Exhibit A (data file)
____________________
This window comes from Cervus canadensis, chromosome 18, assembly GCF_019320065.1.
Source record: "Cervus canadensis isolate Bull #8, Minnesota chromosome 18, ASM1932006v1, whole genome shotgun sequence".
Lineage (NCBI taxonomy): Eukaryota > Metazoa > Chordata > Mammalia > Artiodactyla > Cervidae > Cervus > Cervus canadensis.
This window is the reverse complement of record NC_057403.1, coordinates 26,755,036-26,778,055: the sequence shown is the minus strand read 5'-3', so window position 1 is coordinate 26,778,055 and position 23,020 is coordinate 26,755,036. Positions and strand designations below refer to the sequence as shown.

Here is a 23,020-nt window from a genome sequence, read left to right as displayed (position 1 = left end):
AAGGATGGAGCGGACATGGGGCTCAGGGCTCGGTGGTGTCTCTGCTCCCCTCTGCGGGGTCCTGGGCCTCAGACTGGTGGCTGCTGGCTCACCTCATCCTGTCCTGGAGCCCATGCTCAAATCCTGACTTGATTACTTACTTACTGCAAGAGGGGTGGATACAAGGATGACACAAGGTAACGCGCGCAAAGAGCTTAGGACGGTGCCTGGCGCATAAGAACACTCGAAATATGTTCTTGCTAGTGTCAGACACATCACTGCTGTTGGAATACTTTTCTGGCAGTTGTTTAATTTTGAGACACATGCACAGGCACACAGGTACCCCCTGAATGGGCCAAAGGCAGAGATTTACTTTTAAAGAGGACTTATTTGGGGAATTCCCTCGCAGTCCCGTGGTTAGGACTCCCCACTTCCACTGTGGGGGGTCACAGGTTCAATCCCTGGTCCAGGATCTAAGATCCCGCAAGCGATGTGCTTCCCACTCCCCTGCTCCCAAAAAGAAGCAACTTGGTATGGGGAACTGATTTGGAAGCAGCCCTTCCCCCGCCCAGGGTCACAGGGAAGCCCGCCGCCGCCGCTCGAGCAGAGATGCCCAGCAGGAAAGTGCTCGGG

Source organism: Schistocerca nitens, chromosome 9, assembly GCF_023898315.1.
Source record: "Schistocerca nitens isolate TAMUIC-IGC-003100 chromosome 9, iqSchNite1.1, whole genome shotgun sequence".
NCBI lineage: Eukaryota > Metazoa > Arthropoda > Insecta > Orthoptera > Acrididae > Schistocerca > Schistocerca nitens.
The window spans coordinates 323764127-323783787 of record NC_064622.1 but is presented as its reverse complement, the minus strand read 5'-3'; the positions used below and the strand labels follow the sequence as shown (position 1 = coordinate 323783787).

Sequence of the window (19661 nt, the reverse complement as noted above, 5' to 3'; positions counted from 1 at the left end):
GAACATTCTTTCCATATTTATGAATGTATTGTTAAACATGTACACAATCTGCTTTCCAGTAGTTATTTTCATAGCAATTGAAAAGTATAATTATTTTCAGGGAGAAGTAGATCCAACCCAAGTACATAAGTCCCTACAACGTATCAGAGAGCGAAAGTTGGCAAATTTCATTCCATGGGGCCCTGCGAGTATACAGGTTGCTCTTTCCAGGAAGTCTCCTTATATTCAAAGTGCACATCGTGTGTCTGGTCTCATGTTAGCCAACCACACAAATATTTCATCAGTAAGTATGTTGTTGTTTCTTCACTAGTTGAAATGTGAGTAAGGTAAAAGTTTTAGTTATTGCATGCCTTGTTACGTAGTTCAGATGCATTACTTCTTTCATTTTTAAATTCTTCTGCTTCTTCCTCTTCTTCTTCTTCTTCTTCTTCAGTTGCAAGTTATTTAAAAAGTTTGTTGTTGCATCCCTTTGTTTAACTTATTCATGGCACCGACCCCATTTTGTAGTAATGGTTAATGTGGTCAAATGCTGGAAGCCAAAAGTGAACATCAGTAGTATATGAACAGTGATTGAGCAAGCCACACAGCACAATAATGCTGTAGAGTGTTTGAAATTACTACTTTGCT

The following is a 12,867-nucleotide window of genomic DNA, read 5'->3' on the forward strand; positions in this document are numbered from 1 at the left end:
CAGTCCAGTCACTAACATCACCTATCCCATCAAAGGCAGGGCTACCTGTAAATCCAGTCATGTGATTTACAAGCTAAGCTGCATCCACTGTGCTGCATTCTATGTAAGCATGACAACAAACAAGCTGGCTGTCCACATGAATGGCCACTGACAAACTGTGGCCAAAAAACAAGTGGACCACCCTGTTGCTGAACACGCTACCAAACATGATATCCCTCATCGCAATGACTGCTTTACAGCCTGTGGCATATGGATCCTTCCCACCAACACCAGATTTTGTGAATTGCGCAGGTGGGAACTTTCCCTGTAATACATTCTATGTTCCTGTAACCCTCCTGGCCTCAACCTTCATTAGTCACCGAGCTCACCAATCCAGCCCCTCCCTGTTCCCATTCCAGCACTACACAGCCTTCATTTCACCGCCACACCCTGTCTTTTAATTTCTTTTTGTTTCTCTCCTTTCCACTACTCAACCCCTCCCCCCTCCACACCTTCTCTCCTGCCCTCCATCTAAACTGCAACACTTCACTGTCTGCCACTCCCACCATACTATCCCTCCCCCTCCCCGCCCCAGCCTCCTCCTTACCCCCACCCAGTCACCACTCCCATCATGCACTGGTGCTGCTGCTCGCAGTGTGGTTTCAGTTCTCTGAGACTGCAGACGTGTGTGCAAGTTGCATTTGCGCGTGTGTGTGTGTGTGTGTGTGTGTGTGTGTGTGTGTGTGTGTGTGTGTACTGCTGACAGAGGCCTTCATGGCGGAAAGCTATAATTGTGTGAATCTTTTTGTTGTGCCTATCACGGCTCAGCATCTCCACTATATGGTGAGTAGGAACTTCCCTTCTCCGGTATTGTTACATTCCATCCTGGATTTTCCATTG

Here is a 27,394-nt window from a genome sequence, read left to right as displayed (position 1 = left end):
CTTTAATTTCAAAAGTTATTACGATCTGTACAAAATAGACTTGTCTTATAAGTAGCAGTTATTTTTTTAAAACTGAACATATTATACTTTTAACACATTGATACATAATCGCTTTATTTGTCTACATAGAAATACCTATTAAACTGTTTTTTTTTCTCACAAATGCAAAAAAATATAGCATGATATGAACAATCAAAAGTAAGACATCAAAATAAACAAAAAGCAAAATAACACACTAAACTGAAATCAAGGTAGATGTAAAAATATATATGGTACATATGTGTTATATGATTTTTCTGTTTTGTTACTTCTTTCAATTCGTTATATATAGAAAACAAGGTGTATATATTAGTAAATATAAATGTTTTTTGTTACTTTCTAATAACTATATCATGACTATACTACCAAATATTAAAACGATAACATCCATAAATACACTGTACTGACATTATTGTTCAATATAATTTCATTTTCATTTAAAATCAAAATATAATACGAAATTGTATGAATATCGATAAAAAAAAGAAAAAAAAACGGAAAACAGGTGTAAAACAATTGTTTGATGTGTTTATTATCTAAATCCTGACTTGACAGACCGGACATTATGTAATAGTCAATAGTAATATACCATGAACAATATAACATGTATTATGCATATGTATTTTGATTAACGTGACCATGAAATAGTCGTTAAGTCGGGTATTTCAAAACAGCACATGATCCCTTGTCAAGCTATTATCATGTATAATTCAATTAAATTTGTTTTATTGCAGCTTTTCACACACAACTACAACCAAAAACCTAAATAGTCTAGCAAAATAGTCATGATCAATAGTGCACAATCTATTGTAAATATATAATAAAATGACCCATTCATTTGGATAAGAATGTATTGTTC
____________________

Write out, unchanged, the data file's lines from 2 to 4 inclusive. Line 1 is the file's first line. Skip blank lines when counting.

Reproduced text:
Source record: "Cervus canadensis isolate Bull #8, Minnesota chromosome 18, ASM1932006v1, whole genome shotgun sequence".
Lineage (NCBI taxonomy): Eukaryota > Metazoa > Chordata > Mammalia > Artiodactyla > Cervidae > Cervus > Cervus canadensis.
This window is the reverse complement of record NC_057403.1, coordinates 26,755,036-26,778,055: the sequence shown is the minus strand read 5'-3', so window position 1 is coordinate 26,778,055 and position 23,020 is coordinate 26,755,036. Positions and strand designations below refer to the sequence as shown.